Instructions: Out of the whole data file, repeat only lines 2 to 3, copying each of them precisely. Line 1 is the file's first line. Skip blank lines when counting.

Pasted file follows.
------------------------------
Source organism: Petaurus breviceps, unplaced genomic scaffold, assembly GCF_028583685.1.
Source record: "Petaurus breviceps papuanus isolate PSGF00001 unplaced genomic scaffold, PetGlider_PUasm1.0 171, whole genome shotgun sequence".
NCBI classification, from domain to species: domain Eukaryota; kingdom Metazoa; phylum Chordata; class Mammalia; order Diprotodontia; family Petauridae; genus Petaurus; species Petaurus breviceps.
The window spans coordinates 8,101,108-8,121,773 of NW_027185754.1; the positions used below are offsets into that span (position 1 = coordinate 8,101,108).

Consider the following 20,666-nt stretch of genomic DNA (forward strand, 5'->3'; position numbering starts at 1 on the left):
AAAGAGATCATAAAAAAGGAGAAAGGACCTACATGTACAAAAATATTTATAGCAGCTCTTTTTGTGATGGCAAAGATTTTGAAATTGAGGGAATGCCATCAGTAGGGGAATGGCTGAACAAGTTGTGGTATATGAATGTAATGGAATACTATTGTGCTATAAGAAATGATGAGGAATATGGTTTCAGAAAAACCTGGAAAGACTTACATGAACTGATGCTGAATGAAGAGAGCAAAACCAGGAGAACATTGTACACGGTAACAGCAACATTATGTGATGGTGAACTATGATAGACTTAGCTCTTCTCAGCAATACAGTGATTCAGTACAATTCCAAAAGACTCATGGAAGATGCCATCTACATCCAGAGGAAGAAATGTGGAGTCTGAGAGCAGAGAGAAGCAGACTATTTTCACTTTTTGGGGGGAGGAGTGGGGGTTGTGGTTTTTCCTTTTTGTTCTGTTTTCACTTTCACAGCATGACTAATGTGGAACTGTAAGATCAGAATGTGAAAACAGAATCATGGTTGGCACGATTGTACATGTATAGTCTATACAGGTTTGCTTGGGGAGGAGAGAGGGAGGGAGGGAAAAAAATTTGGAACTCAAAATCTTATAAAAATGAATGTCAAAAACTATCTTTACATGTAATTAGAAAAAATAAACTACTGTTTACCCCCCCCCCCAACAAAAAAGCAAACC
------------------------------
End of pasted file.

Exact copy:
Source record: "Petaurus breviceps papuanus isolate PSGF00001 unplaced genomic scaffold, PetGlider_PUasm1.0 171, whole genome shotgun sequence".
NCBI classification, from domain to species: domain Eukaryota; kingdom Metazoa; phylum Chordata; class Mammalia; order Diprotodontia; family Petauridae; genus Petaurus; species Petaurus breviceps.